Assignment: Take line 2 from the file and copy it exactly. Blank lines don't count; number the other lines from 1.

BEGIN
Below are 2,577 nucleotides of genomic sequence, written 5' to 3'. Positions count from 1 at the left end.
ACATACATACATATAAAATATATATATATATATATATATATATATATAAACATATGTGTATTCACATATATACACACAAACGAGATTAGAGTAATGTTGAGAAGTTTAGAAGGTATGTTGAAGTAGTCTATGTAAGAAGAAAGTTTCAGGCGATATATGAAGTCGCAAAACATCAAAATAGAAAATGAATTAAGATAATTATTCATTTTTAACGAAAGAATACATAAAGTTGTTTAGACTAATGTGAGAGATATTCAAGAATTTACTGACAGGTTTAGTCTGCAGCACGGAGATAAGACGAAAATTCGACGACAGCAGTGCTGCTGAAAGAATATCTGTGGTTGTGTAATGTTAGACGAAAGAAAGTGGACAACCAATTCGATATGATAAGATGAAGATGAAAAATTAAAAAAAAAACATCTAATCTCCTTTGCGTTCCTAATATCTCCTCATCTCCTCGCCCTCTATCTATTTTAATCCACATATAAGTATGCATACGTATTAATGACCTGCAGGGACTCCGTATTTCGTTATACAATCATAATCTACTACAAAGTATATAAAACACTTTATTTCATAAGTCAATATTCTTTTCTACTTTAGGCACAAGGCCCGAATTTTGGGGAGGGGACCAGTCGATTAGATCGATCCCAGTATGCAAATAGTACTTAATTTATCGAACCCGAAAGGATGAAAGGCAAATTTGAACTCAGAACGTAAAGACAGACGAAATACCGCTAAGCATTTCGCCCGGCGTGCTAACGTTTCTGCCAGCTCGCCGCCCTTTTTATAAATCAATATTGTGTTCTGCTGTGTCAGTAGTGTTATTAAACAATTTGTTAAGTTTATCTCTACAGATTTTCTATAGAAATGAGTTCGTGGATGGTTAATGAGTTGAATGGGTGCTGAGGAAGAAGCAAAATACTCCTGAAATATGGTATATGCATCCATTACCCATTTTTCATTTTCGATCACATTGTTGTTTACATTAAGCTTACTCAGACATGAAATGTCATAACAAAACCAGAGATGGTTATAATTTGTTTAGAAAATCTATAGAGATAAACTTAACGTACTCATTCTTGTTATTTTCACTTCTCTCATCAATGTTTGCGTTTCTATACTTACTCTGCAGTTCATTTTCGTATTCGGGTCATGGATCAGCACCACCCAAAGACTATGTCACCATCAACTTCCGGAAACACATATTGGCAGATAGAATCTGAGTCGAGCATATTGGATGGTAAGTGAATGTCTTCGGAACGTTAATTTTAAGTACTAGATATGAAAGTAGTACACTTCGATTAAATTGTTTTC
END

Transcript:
ACATACATACATATAAAATATATATATATATATATATATATATATATAAACATATGTGTATTCACATATATACACACAAACGAGATTAGAGTAATGTTGAGAAGTTTAGAAGGTATGTTGAAGTAGTCTATGTAAGAAGAAAGTTTCAGGCGATATATGAAGTCGCAAAACATCAAAATAGAAAATGAATTAAGATAATTATTCATTTTTAACGAAAGAATACATAAAGTTGTTTAGACTAATGTGAGAGATATTCAAGAATTTACTGACAGGTTTAGTCTGCAGCACGGAGATAAGACGAAAATTCGACGACAGCAGTGCTGCTGAAAGAATATCTGTGGTTGTGTAATGTTAGACGAAAGAAAGTGGACAACCAATTCGATATGATAAGATGAAGATGAAAAATTAAAAAAAAAACATCTAATCTCCTTTGCGTTCCTAATATCTCCTCATCTCCTCGCCCTCTATCTATTTTAATCCACATATAAGTATGCATACGTATTAATGACCTGCAGGGACTCCGTATTTCGTTATACAATCATAATCTACTACAAAGTATATAAAACACTTTATTTCATAAGTCAATATTCTTTTCTACTTTAGGCACAAGGCCCGAATTTTGGGGAGGGGACCAGTCGATTAGATCGATCCCAGTATGCAAATAGTACTTAATTTATCGAACCCGAAAGGATGAAAGGCAAATTTGAACTCAGAACGTAAAGACAGACGAAATACCGCTAAGCATTTCGCCCGGCGTGCTAACGTTTCTGCCAGCTCGCCGCCCTTTTTATAAATCAATATTGTGTTCTGCTGTGTCAGTAGTGTTATTAAACAATTTGTTAAGTTTATCTCTACAGATTTTCTATAGAAATGAGTTCGTGGATGGTTAATGAGTTGAATGGGTGCTGAGGAAGAAGCAAAATACTCCTGAAATATGGTATATGCATCCATTACCCATTTTTCATTTTCGATCACATTGTTGTTTACATTAAGCTTACTCAGACATGAAATGTCATAACAAAACCAGAGATGGTTATAATTTGTTTAGAAAATCTATAGAGATAAACTTAACGTACTCATTCTTGTTATTTTCACTTCTCTCATCAATGTTTGCGTTTCTATACTTACTCTGCAGTTCATTTTCGTATTCGGGTCATGGATCAGCACCACCCAAAGACTATGTCACCATCAACTTCCGGAAACACATATTGGCAGATAGAATCTGAGTCGAGCATATTGGATGGTAAGTGAATGTCTTCGGAACGTTAATTTTAAGTACTAGATATGAAAGTAGTACACTTCGATTAAATTGTTTTC